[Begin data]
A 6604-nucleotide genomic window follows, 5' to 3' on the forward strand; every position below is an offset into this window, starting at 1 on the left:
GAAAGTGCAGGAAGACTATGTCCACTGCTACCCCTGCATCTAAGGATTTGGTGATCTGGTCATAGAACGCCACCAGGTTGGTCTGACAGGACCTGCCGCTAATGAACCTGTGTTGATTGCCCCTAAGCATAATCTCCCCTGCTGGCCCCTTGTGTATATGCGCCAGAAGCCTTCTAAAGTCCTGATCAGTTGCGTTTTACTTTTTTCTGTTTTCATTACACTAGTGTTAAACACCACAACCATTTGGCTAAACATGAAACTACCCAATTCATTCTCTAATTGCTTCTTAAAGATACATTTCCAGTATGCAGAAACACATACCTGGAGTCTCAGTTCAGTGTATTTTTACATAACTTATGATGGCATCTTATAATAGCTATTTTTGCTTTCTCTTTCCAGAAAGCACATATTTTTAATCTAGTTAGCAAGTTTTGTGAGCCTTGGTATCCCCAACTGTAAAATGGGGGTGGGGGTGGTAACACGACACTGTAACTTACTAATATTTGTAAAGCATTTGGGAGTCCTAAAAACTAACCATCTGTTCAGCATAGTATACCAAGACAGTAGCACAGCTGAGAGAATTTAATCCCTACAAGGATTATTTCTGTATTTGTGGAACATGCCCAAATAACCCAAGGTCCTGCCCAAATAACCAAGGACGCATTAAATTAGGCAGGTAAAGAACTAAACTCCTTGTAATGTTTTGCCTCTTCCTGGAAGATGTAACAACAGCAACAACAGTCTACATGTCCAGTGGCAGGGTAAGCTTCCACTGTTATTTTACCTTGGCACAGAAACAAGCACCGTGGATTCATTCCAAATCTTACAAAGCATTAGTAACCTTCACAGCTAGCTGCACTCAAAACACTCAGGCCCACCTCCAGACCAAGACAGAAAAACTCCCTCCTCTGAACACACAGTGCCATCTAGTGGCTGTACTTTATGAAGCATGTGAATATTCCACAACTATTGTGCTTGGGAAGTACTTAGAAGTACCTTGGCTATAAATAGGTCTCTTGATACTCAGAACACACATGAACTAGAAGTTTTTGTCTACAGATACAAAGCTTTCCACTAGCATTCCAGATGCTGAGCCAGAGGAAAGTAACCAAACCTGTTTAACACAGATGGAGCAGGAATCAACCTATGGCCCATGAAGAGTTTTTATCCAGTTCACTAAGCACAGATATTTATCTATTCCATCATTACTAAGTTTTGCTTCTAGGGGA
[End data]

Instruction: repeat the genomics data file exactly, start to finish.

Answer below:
A 6604-nucleotide genomic window follows, 5' to 3' on the forward strand; every position below is an offset into this window, starting at 1 on the left:
GAAAGTGCAGGAAGACTATGTCCACTGCTACCCCTGCATCTAAGGATTTGGTGATCTGGTCATAGAACGCCACCAGGTTGGTCTGACAGGACCTGCCGCTAATGAACCTGTGTTGATTGCCCCTAAGCATAATCTCCCCTGCTGGCCCCTTGTGTATATGCGCCAGAAGCCTTCTAAAGTCCTGATCAGTTGCGTTTTACTTTTTTCTGTTTTCATTACACTAGTGTTAAACACCACAACCATTTGGCTAAACATGAAACTACCCAATTCATTCTCTAATTGCTTCTTAAAGATACATTTCCAGTATGCAGAAACACATACCTGGAGTCTCAGTTCAGTGTATTTTTACATAACTTATGATGGCATCTTATAATAGCTATTTTTGCTTTCTCTTTCCAGAAAGCACATATTTTTAATCTAGTTAGCAAGTTTTGTGAGCCTTGGTATCCCCAACTGTAAAATGGGGGTGGGGGTGGTAACACGACACTGTAACTTACTAATATTTGTAAAGCATTTGGGAGTCCTAAAAACTAACCATCTGTTCAGCATAGTATACCAAGACAGTAGCACAGCTGAGAGAATTTAATCCCTACAAGGATTATTTCTGTATTTGTGGAACATGCCCAAATAACCCAAGGTCCTGCCCAAATAACCAAGGACGCATTAAATTAGGCAGGTAAAGAACTAAACTCCTTGTAATGTTTTGCCTCTTCCTGGAAGATGTAACAACAGCAACAACAGTCTACATGTCCAGTGGCAGGGTAAGCTTCCACTGTTATTTTACCTTGGCACAGAAACAAGCACCGTGGATTCATTCCAAATCTTACAAAGCATTAGTAACCTTCACAGCTAGCTGCACTCAAAACACTCAGGCCCACCTCCAGACCAAGACAGAAAAACTCCCTCCTCTGAACACACAGTGCCATCTAGTGGCTGTACTTTATGAAGCATGTGAATATTCCACAACTATTGTGCTTGGGAAGTACTTAGAAGTACCTTGGCTATAAATAGGTCTCTTGATACTCAGAACACACATGAACTAGAAGTTTTTGTCTACAGATACAAAGCTTTCCACTAGCATTCCAGATGCTGAGCCAGAGGAAAGTAACCAAACCTGTTTAACACAGATGGAGCAGGAATCAACCTATGGCCCATGAAGAGTTTTTATCCAGTTCACTAAGCACAGATATTTATCTATTCCATCATTACTAAGTTTTGCTTCTAGGGGA